Comback path: Carpenter successful in live BP

News-DemocratJune 3, 2013 

— Rehabilitating St. Louis Cardinals pitcher Chris Carpenter passed another test on his comeback trail Monday.

Carpenter threw 40-plus pitches of live batting practice to teammates Shane Robinson and Matt Adams, both of whom said Carpenter appeared as nasty as ever.

Carpenter also was pleased with his first encounter with hitters.

"It was a good first step," said Carpenter, who has been throwing bullpens for the past six weeks. "Basically, it was the same exact thing that we've done the last two times except we threw some hitters in there."

Carpenter, 38, isn't looking too far ahead, although a rehab assignment in the minors is on the horizon.

"I'm sure I'm going to continue to repeat this a few different times before I do anything different," Carpenter said. "When that will be, I don't know. ... (But) I will say that I felt good. I felt in control of my body and my stuff feels pretty good. Hopefully, I can continue to get sharper and stronger."

Clearly, Carpenter is trending in the right direction.

"This is the first time I've had three (sessions) in a row that really went well," he said. "Before, I was throwing a couple of good ones and having a couple of bad ones. I've been able to get up there consistently three times in a row. My stuff was OK today, but it still needs to get better."

Robinson also faced Carpenter in live batting practice late last season when Carpenter was coming back from thoracic outlet syndrome surgery.

"He had a lot better stuff this first time out than last year's first time out," Robinson said. "This is just me seeing him; I haven't talked to him about it yet. But it seems like he feels a lot better than he did last year. He was trying to treat it like a game.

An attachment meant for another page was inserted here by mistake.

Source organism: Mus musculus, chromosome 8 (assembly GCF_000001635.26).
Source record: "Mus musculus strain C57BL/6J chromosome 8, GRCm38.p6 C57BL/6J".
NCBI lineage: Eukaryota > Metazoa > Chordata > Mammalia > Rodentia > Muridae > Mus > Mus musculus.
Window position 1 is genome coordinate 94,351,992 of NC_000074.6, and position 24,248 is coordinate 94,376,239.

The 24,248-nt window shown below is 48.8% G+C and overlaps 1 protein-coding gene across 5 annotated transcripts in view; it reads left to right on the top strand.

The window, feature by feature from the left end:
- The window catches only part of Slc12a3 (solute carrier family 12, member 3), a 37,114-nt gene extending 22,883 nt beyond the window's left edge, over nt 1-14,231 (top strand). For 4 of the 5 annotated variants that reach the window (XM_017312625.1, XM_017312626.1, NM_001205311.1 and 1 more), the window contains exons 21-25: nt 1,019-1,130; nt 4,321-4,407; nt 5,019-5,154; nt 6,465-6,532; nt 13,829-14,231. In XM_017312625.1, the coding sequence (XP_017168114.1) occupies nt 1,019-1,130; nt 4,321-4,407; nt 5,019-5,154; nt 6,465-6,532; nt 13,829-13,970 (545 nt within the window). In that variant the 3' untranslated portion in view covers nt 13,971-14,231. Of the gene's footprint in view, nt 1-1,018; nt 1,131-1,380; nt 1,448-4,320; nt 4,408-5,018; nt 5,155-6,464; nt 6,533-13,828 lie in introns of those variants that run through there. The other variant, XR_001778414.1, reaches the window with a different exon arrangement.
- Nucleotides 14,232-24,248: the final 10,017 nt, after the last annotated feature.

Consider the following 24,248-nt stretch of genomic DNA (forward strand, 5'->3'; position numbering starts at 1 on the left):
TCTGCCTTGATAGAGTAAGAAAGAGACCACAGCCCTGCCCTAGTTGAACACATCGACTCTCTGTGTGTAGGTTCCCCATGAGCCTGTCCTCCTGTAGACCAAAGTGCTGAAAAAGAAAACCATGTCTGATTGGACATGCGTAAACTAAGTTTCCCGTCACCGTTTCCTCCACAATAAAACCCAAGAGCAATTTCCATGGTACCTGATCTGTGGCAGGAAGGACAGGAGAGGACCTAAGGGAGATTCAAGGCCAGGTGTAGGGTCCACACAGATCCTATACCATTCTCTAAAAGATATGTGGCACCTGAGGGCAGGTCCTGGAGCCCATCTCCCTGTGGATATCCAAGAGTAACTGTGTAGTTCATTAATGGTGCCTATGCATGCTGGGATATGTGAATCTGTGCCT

"He really didn't throw me anything straight. He wasn't pinpoint accuracy with everything, but he had an idea what he was doing with every pitch. It's just fine-tuning it."

Adams concurred.

"He was treating it like he was pitching in a game. Everything had movement," Adams said. "His curveball was sharp, his changeup had good fade to it and his fastball would run --and he cut a couple, too."

Cardinals manager Mike Matheny was among a handful of others standing behind the screen during Carpenter's workout.

"I thought he threw the ball well," Matheny said. "The ball came out of his hand nice and his secondary pitches were there. It was another good step. (He'll keep) building up his stamina."

No one would have blamed Carpenter in February had he decided to retire after battling numbness in his arm and discoloration in his hand. The Cardinals deemed him out for the season.

But Carpenter said then that he would never utter the "R" word.

"I wasn't ever going to give up," he said. "I never said that I was not going to try. Fortunately, my body's recovered and my arm is recovering. So we're going to see what happens."

Contact reporter David Wilhelm at dwilhelm@bnd.com or 239-2665. Follow him on Twitter: @DavidMWilhelm.

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